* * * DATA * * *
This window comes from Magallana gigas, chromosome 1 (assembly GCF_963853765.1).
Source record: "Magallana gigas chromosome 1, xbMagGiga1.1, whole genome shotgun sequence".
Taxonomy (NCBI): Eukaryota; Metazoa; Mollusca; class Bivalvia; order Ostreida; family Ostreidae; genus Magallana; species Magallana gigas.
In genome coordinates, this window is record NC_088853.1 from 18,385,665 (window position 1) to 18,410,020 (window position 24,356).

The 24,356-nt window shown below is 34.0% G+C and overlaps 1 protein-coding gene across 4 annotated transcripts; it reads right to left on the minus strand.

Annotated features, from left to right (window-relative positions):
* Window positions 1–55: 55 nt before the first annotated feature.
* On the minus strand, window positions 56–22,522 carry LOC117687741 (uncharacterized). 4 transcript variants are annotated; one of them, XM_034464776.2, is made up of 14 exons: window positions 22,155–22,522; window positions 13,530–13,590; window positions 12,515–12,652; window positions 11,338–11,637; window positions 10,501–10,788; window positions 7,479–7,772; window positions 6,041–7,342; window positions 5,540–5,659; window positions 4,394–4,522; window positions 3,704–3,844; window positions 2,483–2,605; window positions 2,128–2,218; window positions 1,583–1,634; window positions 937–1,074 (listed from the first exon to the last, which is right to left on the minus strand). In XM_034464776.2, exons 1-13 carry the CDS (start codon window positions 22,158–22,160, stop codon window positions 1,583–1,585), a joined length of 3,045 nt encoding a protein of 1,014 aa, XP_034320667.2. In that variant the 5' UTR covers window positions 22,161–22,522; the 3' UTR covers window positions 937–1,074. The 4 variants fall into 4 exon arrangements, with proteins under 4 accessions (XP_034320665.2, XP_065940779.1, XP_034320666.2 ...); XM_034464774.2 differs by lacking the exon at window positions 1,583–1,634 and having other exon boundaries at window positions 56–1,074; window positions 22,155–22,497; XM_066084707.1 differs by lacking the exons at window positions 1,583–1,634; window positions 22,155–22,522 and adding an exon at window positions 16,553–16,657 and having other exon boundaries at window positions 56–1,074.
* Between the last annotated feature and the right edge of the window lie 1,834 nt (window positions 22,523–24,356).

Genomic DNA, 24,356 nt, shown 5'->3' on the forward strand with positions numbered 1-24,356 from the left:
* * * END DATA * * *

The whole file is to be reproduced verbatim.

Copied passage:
This window comes from Magallana gigas, chromosome 1 (assembly GCF_963853765.1).
Source record: "Magallana gigas chromosome 1, xbMagGiga1.1, whole genome shotgun sequence".
Taxonomy (NCBI): Eukaryota; Metazoa; Mollusca; class Bivalvia; order Ostreida; family Ostreidae; genus Magallana; species Magallana gigas.
In genome coordinates, this window is record NC_088853.1 from 18,385,665 (window position 1) to 18,410,020 (window position 24,356).

The 24,356-nt window shown below is 34.0% G+C and overlaps 1 protein-coding gene across 4 annotated transcripts; it reads right to left on the minus strand.

Annotated features, from left to right (window-relative positions):
* Window positions 1–55: 55 nt before the first annotated feature.
* On the minus strand, window positions 56–22,522 carry LOC117687741 (uncharacterized). 4 transcript variants are annotated; one of them, XM_034464776.2, is made up of 14 exons: window positions 22,155–22,522; window positions 13,530–13,590; window positions 12,515–12,652; window positions 11,338–11,637; window positions 10,501–10,788; window positions 7,479–7,772; window positions 6,041–7,342; window positions 5,540–5,659; window positions 4,394–4,522; window positions 3,704–3,844; window positions 2,483–2,605; window positions 2,128–2,218; window positions 1,583–1,634; window positions 937–1,074 (listed from the first exon to the last, which is right to left on the minus strand). In XM_034464776.2, exons 1-13 carry the CDS (start codon window positions 22,158–22,160, stop codon window positions 1,583–1,585), a joined length of 3,045 nt encoding a protein of 1,014 aa, XP_034320667.2. In that variant the 5' UTR covers window positions 22,161–22,522; the 3' UTR covers window positions 937–1,074. The 4 variants fall into 4 exon arrangements, with proteins under 4 accessions (XP_034320665.2, XP_065940779.1, XP_034320666.2 ...); XM_034464774.2 differs by lacking the exon at window positions 1,583–1,634 and having other exon boundaries at window positions 56–1,074; window positions 22,155–22,497; XM_066084707.1 differs by lacking the exons at window positions 1,583–1,634; window positions 22,155–22,522 and adding an exon at window positions 16,553–16,657 and having other exon boundaries at window positions 56–1,074.
* Between the last annotated feature and the right edge of the window lie 1,834 nt (window positions 22,523–24,356).

Genomic DNA, 24,356 nt, shown 5'->3' on the forward strand with positions numbered 1-24,356 from the left: